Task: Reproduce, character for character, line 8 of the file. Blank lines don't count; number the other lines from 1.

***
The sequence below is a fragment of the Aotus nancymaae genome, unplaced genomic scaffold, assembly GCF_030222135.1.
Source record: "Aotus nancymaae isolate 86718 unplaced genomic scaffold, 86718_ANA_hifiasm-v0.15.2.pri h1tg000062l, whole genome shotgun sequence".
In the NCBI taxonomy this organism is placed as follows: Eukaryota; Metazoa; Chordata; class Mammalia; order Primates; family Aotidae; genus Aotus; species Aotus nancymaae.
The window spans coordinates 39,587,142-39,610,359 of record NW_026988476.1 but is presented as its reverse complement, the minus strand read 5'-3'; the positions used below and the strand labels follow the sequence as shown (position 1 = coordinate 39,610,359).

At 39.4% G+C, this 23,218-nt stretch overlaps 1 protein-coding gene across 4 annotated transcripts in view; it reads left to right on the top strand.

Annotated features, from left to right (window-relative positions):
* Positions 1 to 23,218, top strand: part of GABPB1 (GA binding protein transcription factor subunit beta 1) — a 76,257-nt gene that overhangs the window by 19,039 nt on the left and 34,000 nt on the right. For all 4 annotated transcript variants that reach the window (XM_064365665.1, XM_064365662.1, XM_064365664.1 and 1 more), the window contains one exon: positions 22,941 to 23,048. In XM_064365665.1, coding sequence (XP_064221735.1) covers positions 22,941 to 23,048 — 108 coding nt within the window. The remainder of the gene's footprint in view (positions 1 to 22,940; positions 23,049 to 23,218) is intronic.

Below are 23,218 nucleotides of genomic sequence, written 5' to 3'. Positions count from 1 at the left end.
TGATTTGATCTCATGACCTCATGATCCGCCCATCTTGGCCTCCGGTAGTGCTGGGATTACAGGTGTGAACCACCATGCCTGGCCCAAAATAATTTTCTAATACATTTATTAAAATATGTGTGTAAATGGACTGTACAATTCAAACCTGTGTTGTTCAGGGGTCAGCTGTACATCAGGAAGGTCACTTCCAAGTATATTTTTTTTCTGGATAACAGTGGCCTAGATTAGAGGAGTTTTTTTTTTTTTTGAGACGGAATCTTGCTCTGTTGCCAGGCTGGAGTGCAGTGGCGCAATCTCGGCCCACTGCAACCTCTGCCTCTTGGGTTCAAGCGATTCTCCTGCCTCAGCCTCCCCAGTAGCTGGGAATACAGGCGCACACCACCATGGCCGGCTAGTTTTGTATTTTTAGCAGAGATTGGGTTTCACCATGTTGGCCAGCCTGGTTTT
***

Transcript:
Below are 23,218 nucleotides of genomic sequence, written 5' to 3'. Positions count from 1 at the left end.